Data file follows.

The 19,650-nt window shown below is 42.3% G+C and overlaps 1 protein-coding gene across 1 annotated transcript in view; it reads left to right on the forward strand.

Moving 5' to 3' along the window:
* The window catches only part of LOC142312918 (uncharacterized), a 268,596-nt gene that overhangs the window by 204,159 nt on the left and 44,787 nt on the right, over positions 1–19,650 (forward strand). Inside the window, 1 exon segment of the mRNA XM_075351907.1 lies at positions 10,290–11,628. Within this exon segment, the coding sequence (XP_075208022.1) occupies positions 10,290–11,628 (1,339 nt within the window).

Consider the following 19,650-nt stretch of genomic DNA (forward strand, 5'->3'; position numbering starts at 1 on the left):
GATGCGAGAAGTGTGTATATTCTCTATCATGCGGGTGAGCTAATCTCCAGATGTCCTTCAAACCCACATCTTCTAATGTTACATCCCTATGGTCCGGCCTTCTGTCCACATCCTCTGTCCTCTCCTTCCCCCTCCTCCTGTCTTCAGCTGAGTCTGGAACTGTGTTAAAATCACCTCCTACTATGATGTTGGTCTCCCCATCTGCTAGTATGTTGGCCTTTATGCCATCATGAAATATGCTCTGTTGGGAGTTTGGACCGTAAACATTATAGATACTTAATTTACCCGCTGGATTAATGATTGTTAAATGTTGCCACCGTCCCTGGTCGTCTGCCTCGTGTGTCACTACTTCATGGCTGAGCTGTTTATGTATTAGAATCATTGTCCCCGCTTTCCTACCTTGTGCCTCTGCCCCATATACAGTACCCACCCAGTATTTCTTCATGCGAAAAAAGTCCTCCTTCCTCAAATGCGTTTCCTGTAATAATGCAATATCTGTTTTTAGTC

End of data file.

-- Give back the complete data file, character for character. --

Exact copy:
The 19,650-nt window shown below is 42.3% G+C and overlaps 1 protein-coding gene across 1 annotated transcript in view; it reads left to right on the forward strand.

Moving 5' to 3' along the window:
* The window catches only part of LOC142312918 (uncharacterized), a 268,596-nt gene that overhangs the window by 204,159 nt on the left and 44,787 nt on the right, over positions 1–19,650 (forward strand). Inside the window, 1 exon segment of the mRNA XM_075351907.1 lies at positions 10,290–11,628. Within this exon segment, the coding sequence (XP_075208022.1) occupies positions 10,290–11,628 (1,339 nt within the window).

Consider the following 19,650-nt stretch of genomic DNA (forward strand, 5'->3'; position numbering starts at 1 on the left):
GATGCGAGAAGTGTGTATATTCTCTATCATGCGGGTGAGCTAATCTCCAGATGTCCTTCAAACCCACATCTTCTAATGTTACATCCCTATGGTCCGGCCTTCTGTCCACATCCTCTGTCCTCTCCTTCCCCCTCCTCCTGTCTTCAGCTGAGTCTGGAACTGTGTTAAAATCACCTCCTACTATGATGTTGGTCTCCCCATCTGCTAGTATGTTGGCCTTTATGCCATCATGAAATATGCTCTGTTGGGAGTTTGGACCGTAAACATTATAGATACTTAATTTACCCGCTGGATTAATGATTGTTAAATGTTGCCACCGTCCCTGGTCGTCTGCCTCGTGTGTCACTACTTCATGGCTGAGCTGTTTATGTATTAGAATCATTGTCCCCGCTTTCCTACCTTGTGCCTCTGCCCCATATACAGTACCCACCCAGTATTTCTTCATGCGAAAAAAGTCCTCCTTCCTCAAATGCGTTTCCTGTAATAATGCAATATCTGTTTTTAGTC